Once you’re done shopping, absorb the season’s last rays at one of Nantucket’s justifiably famous beaches. Sheltered north-shore strands like Jetties and Children’s Beach are within walking distance of town. (Jetties is much bigger and has a casual sit-down restaurant with great clam chowder.) Surfers should head to wilder southern-coast beaches like Surfside, Miacomet, and Cisco, though there’s limited parking, so arrive early on big-swell days. To the far southwest are the windswept dunes and spectacular sunsets of Madaket; bring a blanket and a bottle for sundowners among local families.
4. Insider’s Tip
The East Coast village of Siasconset (called “Sconset”) is admired for its centuries-old cottages covered with climbing roses. Less known, though, is the intentionally unmarked Bluff Walk, a neighborhood walking trail that brings you right through the backyards of some of Sconset’s most opulent waterfront homes. The homeowners put up with the occasional strollers, so long as they’re respectful and stay on the walking trail. (By fall, many of the occupants have headed back to the mainland anyway.) The walk starts at the end of Front Street, at the ocean end of Sconset’s town square. Bypass the small sign that says “Footpath Only, No Bikes” and take the path to the left, cutting past some hedges and across the first lawn. Erosion over the past few years has made the last quarter-mile or so unsafe: When the track suddenly disappears among scrub and boulders, you’ll know to turn back.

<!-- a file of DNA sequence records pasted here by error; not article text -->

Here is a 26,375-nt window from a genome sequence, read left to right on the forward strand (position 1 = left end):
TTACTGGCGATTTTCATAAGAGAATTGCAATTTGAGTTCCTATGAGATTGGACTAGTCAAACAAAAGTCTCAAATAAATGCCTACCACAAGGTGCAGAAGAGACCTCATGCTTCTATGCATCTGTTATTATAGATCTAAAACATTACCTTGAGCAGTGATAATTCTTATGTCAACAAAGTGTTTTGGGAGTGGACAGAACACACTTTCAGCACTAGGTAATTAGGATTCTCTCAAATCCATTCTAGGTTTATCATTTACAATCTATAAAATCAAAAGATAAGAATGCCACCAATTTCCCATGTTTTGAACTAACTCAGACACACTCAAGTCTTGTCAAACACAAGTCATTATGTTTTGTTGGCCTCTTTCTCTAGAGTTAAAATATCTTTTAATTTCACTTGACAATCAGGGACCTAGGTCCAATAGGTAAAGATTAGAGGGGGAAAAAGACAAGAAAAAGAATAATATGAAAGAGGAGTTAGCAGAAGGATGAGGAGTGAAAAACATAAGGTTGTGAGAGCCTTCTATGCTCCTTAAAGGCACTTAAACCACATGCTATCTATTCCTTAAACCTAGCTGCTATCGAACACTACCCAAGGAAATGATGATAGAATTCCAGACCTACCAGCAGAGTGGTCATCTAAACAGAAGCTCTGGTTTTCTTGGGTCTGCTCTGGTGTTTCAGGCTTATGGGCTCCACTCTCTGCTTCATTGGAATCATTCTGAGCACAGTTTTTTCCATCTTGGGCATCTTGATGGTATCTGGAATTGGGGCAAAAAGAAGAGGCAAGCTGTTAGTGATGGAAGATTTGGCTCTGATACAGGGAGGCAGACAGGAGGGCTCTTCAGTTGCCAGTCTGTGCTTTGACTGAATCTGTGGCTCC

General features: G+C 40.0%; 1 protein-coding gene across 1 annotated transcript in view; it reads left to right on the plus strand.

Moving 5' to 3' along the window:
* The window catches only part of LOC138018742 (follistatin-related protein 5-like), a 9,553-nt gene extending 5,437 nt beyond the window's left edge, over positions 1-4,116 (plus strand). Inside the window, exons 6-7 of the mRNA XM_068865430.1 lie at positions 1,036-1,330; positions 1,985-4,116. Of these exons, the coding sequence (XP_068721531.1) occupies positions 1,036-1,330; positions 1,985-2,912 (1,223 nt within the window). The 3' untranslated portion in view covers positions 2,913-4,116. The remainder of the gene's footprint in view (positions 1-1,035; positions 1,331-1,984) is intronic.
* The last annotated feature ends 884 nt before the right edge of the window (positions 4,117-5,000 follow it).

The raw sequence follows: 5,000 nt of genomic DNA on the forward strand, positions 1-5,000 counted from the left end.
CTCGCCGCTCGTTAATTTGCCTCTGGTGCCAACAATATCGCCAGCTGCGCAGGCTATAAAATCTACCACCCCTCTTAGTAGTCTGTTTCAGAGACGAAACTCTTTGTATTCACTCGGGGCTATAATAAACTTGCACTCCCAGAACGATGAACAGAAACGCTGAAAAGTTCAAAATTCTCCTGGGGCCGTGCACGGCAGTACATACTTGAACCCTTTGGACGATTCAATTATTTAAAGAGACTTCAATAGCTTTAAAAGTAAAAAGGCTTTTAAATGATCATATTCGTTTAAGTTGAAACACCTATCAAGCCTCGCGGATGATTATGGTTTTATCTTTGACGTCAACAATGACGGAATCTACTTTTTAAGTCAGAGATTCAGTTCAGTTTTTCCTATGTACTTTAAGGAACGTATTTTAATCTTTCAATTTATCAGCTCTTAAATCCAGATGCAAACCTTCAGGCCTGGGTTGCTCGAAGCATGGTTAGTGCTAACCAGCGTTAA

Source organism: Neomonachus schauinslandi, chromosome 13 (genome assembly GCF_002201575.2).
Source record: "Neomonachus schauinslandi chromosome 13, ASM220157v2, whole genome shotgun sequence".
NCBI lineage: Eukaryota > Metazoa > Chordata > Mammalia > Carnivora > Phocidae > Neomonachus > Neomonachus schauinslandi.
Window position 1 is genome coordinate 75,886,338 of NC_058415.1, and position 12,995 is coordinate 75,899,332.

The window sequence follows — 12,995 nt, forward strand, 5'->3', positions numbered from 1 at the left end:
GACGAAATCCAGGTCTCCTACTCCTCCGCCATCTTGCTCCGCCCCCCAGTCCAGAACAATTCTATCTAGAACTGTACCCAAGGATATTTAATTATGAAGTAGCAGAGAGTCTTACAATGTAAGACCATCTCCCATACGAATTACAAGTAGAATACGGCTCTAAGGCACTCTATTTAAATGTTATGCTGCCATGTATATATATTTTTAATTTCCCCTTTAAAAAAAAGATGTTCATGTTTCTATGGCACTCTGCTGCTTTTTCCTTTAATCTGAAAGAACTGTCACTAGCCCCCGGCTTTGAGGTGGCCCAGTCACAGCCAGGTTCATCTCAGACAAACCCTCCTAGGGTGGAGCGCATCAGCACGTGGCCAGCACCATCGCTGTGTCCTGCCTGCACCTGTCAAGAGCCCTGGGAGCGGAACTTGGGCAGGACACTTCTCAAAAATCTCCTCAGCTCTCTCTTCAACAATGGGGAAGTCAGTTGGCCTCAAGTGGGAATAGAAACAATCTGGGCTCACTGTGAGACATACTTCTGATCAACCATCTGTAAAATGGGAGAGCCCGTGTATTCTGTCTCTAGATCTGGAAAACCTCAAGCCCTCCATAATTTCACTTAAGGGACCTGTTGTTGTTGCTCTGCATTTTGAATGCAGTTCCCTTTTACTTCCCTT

5. Oddball Day
To commune with Nantucket’s wild side, head to Great Point, the sweeping peninsula at the island’s northeastern tip. There’s no road along this seven-mile stretch of dunes and beach—it’s protected preserve land—so the only way to get here is by driving a 4x4 right on the sand. Young’s Bicycle Shop on Straight Wharf in Nantucket Town rents open-top Jeep Wranglers. Pay a $25 entry fee and reduce your tire pressure, then four-wheel all the way to the Great Point Lighthouse at the end of the spit. Along the way, you’ll see some of the island’s most dramatic, and empty, stretches of beach. Bring lunch—the takeout counter at Water Street Bakery, right down the street from the jeep-rental shop, has terrific sandwiches—plus plenty of water and sunscreen, and spend the rest of the day with piping plovers, the occasional surfcaster, and harbor seals bobbing offshore.
6. Related Links
The alternative transportation group Wheels, Heels & Pedals provides information on Nantucket biking, hiking, and public transportation.
Click around Yesterday Is Today for weekly listings of gallery shows, wildflower and ecology walks, and free concerts.
Daily weather and surf conditions for all Nantucket’s beaches are posted on Nantucket.net.
Society scribe Gene Mahon chronicles the island’s old-guard soirées (with party photos à la Town & Country) on his Mahon About Town blog.